Jeff Kim and Jeroen Vercauter take a look at this weekend's League of Legends tournament. Did MLG do a good job at their first ever League of Legends arena?
This review is the sole opinion of the author and does not represent the opinion of Heaven Media Ltd or the opinion of any affiliates.
Pictures used without permission, shamelessly stolen from the Twitter of Rod Breslau as well as MOBAFire's website.
Surprisingly, this event wasn't as hyped as most LoL tournaments, peaking around 75,000 on the Own3D stream during Sunday. Despite lackluster numbers compared to the 150,000+ we've seen at other tournaments throughout the latter half of 2011/early half of 2012, the production value at this event was exceptional, on par with the Starcraft 2 arena events that have set the NA standard for both quality of games and production alike.
A great addition this weekend to the tournament was the replay analysis, much like we saw in the Summer Arena for Starcraft 2 just a few weeks back; we saw the casters after every few games go to the smartboard and review the game. Being an old school FPS/racing game player that has recently jumped into the RTS scene, MOBA games is all alien to me -- this experience by visually seeing what they're talking about in slo-mo helped a ton, resonating throughout the next few games as I watched with more and more understanding each game.
Curse.NA started strong, but fell off later in the weekend.
The production value was nothing short of MLG, but nothing on the scale of the Korean tournaments at all, a hurdle that we've yet to 1UP in the NA e-sports scene; we've seen attempts that have come close, but no cigar just yet. Compared to the Brood War OSL tournament that went down just a day ago (or two depending on your time zone), this event is sub-par, and that's just fact not opinion. Although the setting was very clean and original, the blue and red lights are getting a bit boring, along with the wooden desks MLG use arena after arena. Sure, it's an office in the heart of NYC, but some booths like IPL had or a relocation to a larger setting with a more open enviroment would benefit them more than not.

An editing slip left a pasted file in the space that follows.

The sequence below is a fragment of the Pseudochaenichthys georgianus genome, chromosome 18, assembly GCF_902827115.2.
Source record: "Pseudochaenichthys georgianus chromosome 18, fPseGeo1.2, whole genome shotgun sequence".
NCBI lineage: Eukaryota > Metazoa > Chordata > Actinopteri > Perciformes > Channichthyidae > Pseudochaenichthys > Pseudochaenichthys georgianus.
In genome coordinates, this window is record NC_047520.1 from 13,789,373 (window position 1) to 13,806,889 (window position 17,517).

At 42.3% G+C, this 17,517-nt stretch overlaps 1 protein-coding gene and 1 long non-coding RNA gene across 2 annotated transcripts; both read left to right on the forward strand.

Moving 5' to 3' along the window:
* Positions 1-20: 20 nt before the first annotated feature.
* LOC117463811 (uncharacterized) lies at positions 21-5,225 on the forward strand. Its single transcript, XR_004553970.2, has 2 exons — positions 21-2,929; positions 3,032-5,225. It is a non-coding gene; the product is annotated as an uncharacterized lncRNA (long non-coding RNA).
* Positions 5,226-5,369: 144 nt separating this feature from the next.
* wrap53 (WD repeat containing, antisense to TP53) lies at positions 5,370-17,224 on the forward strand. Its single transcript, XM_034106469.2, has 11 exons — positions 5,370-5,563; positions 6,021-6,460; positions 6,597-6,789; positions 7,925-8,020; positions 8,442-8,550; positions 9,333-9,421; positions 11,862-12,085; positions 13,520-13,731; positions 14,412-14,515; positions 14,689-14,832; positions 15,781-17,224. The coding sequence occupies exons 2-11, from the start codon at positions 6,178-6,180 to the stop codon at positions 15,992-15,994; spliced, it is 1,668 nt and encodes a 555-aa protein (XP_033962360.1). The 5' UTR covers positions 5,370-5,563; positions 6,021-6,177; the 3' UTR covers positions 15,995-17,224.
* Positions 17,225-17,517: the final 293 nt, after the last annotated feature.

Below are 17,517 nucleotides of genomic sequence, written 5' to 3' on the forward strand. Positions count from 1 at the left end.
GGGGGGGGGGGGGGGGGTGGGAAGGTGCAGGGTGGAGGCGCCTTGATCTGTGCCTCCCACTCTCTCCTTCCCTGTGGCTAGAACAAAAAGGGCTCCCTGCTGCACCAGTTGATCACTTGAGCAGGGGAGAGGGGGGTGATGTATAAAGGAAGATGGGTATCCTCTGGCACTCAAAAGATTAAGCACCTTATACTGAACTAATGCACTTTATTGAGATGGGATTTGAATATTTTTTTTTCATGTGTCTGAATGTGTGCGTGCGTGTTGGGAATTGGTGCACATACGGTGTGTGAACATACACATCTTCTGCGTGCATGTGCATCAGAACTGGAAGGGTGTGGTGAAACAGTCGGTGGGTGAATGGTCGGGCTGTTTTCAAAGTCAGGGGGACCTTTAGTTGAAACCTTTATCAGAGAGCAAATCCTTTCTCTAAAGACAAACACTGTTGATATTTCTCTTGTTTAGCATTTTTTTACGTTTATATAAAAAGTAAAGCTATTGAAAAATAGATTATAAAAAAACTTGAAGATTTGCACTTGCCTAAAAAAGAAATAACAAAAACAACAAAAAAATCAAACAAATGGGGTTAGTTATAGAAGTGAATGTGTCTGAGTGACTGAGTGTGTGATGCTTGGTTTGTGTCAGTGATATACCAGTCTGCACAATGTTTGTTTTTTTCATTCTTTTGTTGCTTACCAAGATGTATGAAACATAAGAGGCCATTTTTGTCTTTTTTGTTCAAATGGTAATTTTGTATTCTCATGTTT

The casters were very insightful, despite leaning towards using more advanced terms at times, some of which I fell short of understanding, again not being extremely keen towards the LoL scene; champions are referred to by name, implying we should know all the names, which made it difficult for me to transcribe who was playing what champion in-game. On the other side of the fence, the event is aimed more towards competitive players; an appeal to all casual players isn't explicitly present from MLG, but it's worked out for them. Also was nice to see qu1ksh0t casting, South Africa's CoD4 star that retired from FPS after his AEF performance in '11.
Sophie translating for Kang "Ambition" Chanyong, AP for Azubu Blaze.
We saw Rod's lady friend Sophie translate this weekend, doing a remarkable job allowing the viewers to hear the thoughts and reactions of Team Azubu Blaze, one of the largest hypes in the current scene, regarded as a top tier competitor on a global scale after dominating their brother Azubu Frost at the OGN finals earlier this year. More interviews would have been nice with all players, seeing as the break between games sometimes lasted upwards of 45 minutes, the longest I experienced being several minutes shy of an hour. If MLG wants to connect with its viewers more, interviews are vital; less caster jabber, more connection with the players and competitors.